One might write a book concerning our flight from the chicken farm into town. Mother and I walked the entire eight miles—she to be sure that nothing fell from the wagon and I to see the wonders of the world. On the seat of the wagon beside father was his greatest treasure. I will tell you of that.
On a chicken farm where hundreds and even thousands of chickens come out of eggs surprising things sometimes happen. Grotesques are born out of eggs as out of people. The accident does not often occur—perhaps once in a thousand births. A chicken is, you see, born that has four legs, two pairs of wings, two heads or what not. The things do not live. They go quickly back to the hand of their maker that has for a moment trembled. The fact that the poor little things could not live was one of the tragedies of life to father. He had some sort of notion that if he could but bring into henhood or roosterhood a five-legged hen or a two-headed rooster his fortune would be made. He dreamed of taking the wonder about to county fairs and of growing rich by exhibiting it to other farmhands.
At any rate he saved all the little monstrous things that had been born on our chicken farm. They were preserved in alcohol and put each in its own glass bottle. These he had carefully put into a box and on our journey into town it was carried on the wagon seat beside him. He drove the horses with one hand and with the other clung to the box. When we got to our destination the box was taken down at once and the bottles removed. All during our days as keepers of a restaurant in the town of Bidwell, Ohio, the grotesques in their little glass bottles sat on a shelf back of the counter. Mother sometimes protested but father was a rock on the subject of his treasure. The grotesques were, he declared, valuable. People, he said, liked to look at strange and wonderful things.
Did I say that we embarked in the restaurant business in the town of Bidwell, Ohio? I exaggerated a little. The town itself lay at the foot of a low hill and on the shore of a small river. The railroad did not run through the town and the station was a mile away to the north at a place called Pickleville. There had been a cider mill and pickle factory at the station, but before the time of our coming they had both gone out of business. In the morning and in the evening busses came down to the station along a road called Turner's Pike from the hotel on the main street of Bidwell. Our going to the out of the way place to embark in the restaurant business was mother's idea. She talked of it for a year and then one day went off and rented an empty store building opposite the railroad station. It was her idea that the restaurant would be profitable. Travelling men, she said, would be always waiting around to take trains out of town and town people would come to the station to await incoming trains. They would come to the restaurant to buy pieces of pie and drink coffee. Now that I am older I know that she had another motive in going. She was ambitious for me. She wanted me to rise in the world, to get into a town school and become a man of the towns.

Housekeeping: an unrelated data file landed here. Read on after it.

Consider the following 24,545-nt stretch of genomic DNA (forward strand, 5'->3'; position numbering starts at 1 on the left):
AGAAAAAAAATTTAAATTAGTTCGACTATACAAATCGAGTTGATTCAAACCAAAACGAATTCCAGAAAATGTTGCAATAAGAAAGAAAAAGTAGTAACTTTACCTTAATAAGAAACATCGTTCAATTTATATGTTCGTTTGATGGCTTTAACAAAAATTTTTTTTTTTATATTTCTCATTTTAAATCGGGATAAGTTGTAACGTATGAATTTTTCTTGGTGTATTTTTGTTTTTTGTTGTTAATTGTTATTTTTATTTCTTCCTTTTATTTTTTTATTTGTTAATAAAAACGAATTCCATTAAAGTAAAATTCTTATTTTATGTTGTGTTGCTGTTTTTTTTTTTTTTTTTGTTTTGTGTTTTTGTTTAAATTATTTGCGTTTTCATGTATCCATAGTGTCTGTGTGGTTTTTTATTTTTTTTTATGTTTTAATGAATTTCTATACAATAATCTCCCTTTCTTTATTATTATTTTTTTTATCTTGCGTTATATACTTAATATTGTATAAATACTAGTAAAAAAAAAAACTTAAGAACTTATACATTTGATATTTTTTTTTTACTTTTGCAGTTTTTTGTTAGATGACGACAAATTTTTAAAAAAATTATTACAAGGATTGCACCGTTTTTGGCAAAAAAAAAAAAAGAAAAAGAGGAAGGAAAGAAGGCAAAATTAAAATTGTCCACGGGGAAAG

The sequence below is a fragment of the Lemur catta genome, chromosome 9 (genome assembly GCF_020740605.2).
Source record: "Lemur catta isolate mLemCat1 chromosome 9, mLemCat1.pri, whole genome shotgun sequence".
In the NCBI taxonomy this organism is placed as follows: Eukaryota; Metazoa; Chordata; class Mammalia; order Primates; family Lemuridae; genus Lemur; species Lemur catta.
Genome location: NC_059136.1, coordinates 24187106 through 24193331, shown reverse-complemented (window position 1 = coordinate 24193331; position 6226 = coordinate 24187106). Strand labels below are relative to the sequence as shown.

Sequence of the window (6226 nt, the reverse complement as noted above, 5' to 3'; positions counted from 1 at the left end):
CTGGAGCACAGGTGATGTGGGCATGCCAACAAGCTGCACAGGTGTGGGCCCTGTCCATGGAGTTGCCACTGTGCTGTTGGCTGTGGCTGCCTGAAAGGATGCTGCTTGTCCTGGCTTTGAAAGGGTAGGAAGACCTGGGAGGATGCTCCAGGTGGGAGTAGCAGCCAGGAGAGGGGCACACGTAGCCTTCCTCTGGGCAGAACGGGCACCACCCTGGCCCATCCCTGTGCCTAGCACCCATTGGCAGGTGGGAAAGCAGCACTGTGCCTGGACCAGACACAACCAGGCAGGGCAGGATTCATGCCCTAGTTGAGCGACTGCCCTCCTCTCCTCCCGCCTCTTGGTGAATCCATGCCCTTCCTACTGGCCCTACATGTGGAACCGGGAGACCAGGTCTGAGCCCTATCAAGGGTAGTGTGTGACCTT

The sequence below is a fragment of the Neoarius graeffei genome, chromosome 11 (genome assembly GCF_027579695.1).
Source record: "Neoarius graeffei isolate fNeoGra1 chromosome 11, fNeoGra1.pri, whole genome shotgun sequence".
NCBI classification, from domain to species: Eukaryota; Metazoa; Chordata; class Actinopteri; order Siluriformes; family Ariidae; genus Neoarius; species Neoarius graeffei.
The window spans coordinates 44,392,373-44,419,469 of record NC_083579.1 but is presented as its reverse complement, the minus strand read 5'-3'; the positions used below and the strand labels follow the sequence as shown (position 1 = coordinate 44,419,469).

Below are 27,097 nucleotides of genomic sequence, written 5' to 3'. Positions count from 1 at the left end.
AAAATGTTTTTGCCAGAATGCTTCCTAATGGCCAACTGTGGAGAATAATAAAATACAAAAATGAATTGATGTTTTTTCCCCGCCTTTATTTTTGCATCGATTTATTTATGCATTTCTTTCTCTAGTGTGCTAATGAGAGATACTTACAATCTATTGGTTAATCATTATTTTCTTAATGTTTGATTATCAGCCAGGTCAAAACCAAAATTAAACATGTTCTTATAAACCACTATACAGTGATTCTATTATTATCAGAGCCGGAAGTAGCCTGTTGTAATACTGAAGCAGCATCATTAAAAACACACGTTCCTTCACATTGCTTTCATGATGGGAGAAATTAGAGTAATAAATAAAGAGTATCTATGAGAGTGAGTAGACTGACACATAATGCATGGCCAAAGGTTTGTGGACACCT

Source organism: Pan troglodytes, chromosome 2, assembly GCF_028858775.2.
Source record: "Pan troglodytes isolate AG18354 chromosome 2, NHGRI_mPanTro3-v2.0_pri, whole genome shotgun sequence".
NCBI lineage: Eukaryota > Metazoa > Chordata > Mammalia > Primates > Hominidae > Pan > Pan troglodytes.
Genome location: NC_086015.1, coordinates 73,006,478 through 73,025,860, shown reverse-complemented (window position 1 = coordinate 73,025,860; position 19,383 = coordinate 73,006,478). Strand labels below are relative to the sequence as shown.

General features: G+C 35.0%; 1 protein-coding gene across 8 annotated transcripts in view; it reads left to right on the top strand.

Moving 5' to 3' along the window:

At Pickleville father and mother worked hard as they always had done. At first there was the necessity of putting our place into shape to be a restaurant. That took a month. Father built a shelf on which he put tins of vegetables. He painted a sign on which he put his name in large letters. Below his name was the sharp command—"EAT HERE" that was so seldom obeyed. A show case was bought and filled with cigars and tobacco. Mother scrubbed the floor and the walls of the room. I went to school in the town and was glad to be away from the farm and from the presence of the discouraged, sad-looking chickens. Still I was not very joyous. In the evening I walked home from school along Turner's Pike and remembered the children I had seen playing in the town school yard. A troop of little girls had gone hopping about and singing. I tried that. Down along the frozen road I went hopping solemnly on one leg. "Hippity Hop To The Barber Shop," I sang shrilly. Then I stopped and looked doubtfully about. I was afraid of being seen in my gay mood. It must have seemed to me that I was doing a thing that should not be done by one who, like myself, had been raised on a chicken farm where death was a daily visitor.